The Low FODMAP Diet for IBS – Is It Helpful or Harmful?
By Dr. Kealy Mann, ND & Dr. Chelsey Corrigan, ND
November 27, 2020
Irritable Bowel Syndrome (IBS) is one of the most common gastrointestinal complaints, with approximately 1 in 10 people in North America affected. It leads to a wide variety of symptoms, including bloating, gas, constipation, diarrhea, abdominal pain, and cramping. This condition can impact the quality of life of those who suffer from it, including changes in mental health and social interactions.
Many people see their doctors for help with their digestive symptoms, and more recently, the low FODMAPs diet has become a standard recommendation to treat IBS. But, while this diet may help alleviate symptoms, we have to weigh the pros and cons of these dietary changes and ask, is this diet helpful, and what are the possible downsides?
What is a low FODMAP diet?
This diet came by its catchy name because of the types of dietary carbohydrates that it eliminates. The FODMAPs are Fermentable Oligosaccharides, Disaccharides, Monosaccharides, And Polyols. We should note that this diet does have quite a bit of research that indicates that it is one of the most effective diets for managing the symptoms of IBS. The low FODMAPs diet is known to reduce IBS symptoms such as gas, bloating, and variable bowel movements.
The low FODMAP diet helps to reduce the symptoms of IBS by reducing the fuels (fermentable carbohydrates) that feed bacteria in your gut. When you eat fermentable carbohydrates, these bacteria use this fuel to produce gases that then cause symptoms in your gut. These carbohydrates may also increase fluid levels in the small intestine, and these fluids, combined with the extra gasses, cause digestive symptoms for some patients with IBS.
When is the Diet Beneficial?
The low FODMAPs diet can give symptom relief to some who suffer from IBS. If the bacteria in your small intestine don’t have any fuel to ferment, they can’t produce the gasses that cause IBS symptoms. Removing fermentable carbohydrates can offer temporary relief and substantially reduce suffering.
When is the Diet Not Beneficial?
We highlighted why this diet could be temporarily beneficial for IBS sufferers, but there are downsides to following a low FODMAP diet, both in the short and long term. In the short term, this diet may lead to, or worsen constipation, because dietary fiber tends to be insufficient when you remove all of these carbohydrates from your diet. It also fails to address individual food sensitivities that may arise and are not uncommon in those suffering from IBS.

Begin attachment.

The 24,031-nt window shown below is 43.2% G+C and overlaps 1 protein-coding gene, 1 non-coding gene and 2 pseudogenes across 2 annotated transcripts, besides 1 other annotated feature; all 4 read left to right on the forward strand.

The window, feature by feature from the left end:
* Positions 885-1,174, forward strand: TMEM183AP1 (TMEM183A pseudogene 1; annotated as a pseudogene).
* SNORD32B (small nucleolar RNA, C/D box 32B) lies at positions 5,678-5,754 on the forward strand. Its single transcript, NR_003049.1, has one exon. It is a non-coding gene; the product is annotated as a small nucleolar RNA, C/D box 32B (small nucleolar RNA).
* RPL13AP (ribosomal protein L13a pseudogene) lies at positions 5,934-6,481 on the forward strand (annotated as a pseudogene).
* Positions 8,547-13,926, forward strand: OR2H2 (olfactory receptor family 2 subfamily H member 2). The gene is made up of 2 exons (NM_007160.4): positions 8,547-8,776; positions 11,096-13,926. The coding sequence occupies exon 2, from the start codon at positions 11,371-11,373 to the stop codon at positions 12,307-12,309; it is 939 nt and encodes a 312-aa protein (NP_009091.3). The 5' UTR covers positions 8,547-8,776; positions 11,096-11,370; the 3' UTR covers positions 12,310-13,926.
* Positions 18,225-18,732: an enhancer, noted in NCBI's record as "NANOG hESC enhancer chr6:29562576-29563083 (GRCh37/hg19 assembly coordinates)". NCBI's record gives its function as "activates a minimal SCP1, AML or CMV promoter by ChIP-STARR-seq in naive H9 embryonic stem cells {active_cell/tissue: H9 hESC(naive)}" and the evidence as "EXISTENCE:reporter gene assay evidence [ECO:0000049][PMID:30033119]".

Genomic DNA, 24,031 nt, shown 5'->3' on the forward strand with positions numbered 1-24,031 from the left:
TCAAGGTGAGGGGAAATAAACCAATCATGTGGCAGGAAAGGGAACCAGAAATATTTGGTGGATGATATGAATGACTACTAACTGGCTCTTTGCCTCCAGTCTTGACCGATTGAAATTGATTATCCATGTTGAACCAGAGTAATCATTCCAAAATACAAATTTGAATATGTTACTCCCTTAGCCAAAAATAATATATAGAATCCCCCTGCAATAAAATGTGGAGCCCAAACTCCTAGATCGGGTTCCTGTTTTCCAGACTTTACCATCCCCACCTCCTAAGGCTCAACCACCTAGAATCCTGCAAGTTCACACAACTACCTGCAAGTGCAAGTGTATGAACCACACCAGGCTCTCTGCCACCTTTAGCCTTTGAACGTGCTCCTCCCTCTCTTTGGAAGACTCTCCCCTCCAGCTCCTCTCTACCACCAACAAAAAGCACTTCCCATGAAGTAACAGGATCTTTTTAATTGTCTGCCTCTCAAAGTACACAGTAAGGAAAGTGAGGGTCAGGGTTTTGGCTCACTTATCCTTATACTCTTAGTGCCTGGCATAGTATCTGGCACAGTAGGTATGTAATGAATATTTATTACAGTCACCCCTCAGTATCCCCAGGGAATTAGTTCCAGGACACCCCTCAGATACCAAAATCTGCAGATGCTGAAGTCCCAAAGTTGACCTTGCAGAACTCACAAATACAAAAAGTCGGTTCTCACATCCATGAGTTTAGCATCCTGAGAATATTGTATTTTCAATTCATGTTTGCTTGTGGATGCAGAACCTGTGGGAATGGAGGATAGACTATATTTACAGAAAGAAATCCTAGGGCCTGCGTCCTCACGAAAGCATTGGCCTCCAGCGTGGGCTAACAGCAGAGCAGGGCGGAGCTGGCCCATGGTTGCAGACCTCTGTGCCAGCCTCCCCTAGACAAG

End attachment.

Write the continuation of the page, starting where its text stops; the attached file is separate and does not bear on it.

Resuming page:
These dietary changes also fail to address the root cause of why someone developed IBS in the first place. Studies show that following a low FODMAP diet will not treat your IBS but only help temporarily alleviate symptoms. Unfortunately, many IBS sufferers find that once they start re-introducing foods back into their diet, their symptoms return.
What are the Risks of Following a Low FODMAP Diet?
The low FODMAP diet is relatively restrictive and eliminates many healthy foods that provide vitamins, minerals, and fiber. Following this diet long term may lead to some of the following effects:
- Dysbiosis (bacterial imbalance): by reducing the fuel for harmful bacteria, you are also reducing the fuel for your helpful (“good”) bacteria. This can lead to an imbalance in your bacteria levels in your gut and affect your overall gut health. One study has demonstrated a decrease in levels of healthy bifidobacteria
- Nutrient deficiencies: Let’s face it: getting enough vitamins and minerals in your diet can be a challenge, even when you eat a wide variety of foods. But when you eliminate a large number of healthy fruits and vegetables, nuts, and seeds, it makes the challenge that much more difficult. Long term dietary restrictions such as those included in the low FODMAPs diet may lead to, or worsen, deficiencies in vitamins and minerals.
If the low FODMAP diet isn’t the answer, what should you do if you have IBS?
IBS can cause significant distress and can be challenging to talk about, even with your physician or naturopathic doctor. But it’s important to note that food is not always the problem. To heal your IBS, it is essential to understand the caused your digestive symptoms, and it’s even more important to work with someone who can help you get to the bottom of your IBS. While the low FODMAP diet may provide short term relief for some, it may lead to long term side effects. Tests such as the SIBO breath test or a digestive health markers test may be appropriate and can help determine the causes of your symptoms and guide your health care provider on an evidence-based treatment plan to restore your digestive health.
If you have any questions or would like some further information about how testing may help you get to the bottom of your digestive concerns, contact us or book an appointment with one of our Registered Naturopathic Doctors.
Your Digestive Health Detectives
Dr. Kealy Mann, ND & Dr. Chelsey Corrigan, ND